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Universalism Matters March 27, 2009

Posted by dailyegg in essay.
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Multiculturalists assume that the outward physical and cultural differences between peoples amount to unbridgeable differences of bias and understanding rooted deep in ethnic origins and local culture and that the only way to exist in the world is to tolerate essential difference and appreciate that difference by way of mutual respect.

At the same time this ideal of respect is often undermined by a protectionist posture—you are X and I am Y and therefore you can never really understand me—which can harden into a position of perpetual offense that therefore undermines claims to mutual respect. That so many people today are offended on behalf of their identification with their root national/ethnic/gender group tends to undermine any sort of serious discussion about concerns that surround the legitimacy of our origin-of-selfhood classifications, as well as our policies toward each other economically, politically, militarily, etc., and they often do so before such a discussion can even get going. “Easy for you to say,” the offended chime. Or: “You wouldn’t say that if you weren’t privileged to say that.”

That it’s critically important when having any conversation about ethnic identity to be respectful of whatever distinctions are valued by the person identifying with the identity (so to speak) goes without saying. But it’s even more important not to get stuck inside the differences or not to construct an identity whose sense of authenticity is predicated upon perpetual organization around those differences. The over-usage of political identity as a fallback position for human identity—and the fact that too many people are encouraged to understand they are disadvantaged because of their political identity—speaks more to the perpetuation of this social divisiveness than it does to any real resolution in the matter.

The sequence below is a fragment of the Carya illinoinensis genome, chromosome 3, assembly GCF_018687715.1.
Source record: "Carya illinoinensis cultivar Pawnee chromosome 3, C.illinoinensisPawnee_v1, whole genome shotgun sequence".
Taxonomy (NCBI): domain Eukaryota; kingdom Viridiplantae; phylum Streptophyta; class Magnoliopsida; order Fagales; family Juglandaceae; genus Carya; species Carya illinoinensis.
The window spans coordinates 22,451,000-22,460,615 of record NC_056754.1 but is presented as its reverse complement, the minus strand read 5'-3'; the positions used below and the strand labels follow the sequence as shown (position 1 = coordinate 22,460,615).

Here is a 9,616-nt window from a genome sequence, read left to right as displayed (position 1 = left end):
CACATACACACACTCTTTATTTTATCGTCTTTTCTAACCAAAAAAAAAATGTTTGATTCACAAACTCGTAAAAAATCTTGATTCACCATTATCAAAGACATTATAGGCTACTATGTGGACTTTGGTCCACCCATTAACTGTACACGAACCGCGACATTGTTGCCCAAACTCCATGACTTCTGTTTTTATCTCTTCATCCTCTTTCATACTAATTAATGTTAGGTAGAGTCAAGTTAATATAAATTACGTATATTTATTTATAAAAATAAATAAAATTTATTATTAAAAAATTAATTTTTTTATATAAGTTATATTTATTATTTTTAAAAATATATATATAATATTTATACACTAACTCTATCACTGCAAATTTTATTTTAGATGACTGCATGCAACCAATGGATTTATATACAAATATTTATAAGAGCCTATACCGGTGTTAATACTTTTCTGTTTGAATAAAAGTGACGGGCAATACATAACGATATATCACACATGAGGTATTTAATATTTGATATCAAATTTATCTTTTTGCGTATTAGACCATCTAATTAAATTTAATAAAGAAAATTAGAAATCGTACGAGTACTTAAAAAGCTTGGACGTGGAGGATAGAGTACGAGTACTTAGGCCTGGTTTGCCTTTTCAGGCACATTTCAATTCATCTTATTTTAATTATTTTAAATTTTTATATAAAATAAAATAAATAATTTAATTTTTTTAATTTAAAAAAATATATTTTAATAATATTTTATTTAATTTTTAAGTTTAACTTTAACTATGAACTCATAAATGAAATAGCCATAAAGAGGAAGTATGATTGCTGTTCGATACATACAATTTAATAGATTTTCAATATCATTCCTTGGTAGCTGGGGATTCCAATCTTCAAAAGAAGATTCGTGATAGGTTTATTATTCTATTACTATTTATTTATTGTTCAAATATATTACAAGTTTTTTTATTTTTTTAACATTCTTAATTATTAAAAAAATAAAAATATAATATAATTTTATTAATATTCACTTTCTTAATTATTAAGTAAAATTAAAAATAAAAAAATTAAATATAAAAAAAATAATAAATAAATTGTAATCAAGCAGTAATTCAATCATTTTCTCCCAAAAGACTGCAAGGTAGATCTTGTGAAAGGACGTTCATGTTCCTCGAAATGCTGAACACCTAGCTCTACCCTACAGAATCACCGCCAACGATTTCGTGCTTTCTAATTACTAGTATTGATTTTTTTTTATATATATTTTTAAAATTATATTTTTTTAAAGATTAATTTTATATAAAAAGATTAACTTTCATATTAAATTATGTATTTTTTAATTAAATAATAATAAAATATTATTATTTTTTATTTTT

Continually placing one group ahead of another group dissolves any effort of change into one of perpetual, static routines of in-fighting. You don’t solve the problem of marginalization and unfairness by revoking unfairness and marginalization one group at a time. Many proponents of multiculturalism seem not to care much about the principle of fairness for all groups because it approaches belonging as something that is organized around a principle of equalized exclusivity. By focusing intentions of identity on the perceived cultural status of their own group and by acting out of grievance and complaint they only ensure that at some point another group will act out of grievance and complaint towards them and they are ever prepared for such an assault. But even those in large nonmarginal groups can experience the drowning of freedoms and the curtailing of rights. 

The idea I hope to stress here is not that we blithely throw away all interest in ethnic heritage or forget about issues such a race/class/gender. But what we have to do is stop placing carefully controlled racial/class/gender distinctions at the foreground of identity. We are all human beings. We need to  understand our identity not as a function of a politics of division but as a politics of unity that understands that all people suffer, all people require fairness and that all people need to participate in a government that participates in them.

All too often a significant portion of the offended claim the status simply to destroy the debate, achieving in the process a semblance of victory, a momentary tactical advantage on a field of long-term strategic divisiveness.  

One person’s expressive idea is offensive to another’s;  one person’s assertion of self is offensive to still another;  one person’s representation of their rage, their hope, their joy is offensive to . . . etc.  There is no offence-free sanction inside the philosophy of multiculturalism, which tends instead to desire rights only for those who are pre-approved with the credit of marginalization, an empowerment offered as a kind of corrective to the perceived and/or actual mainstream dis-empowerment of their group, one that inevitably results in backlash from another edge of the polity that is offended, so a bickering ensues that only profits the instantiated forms of power-holders, who meanwhile don’t change anything except the posters in the store windows. That some groups actually are disempowered and exploited by other groups is a condition that exists beyond the powers of multiculturalism to heal—at least today’s current iteration of it is—unless it circles back and pick up some of what it rejected of universalism.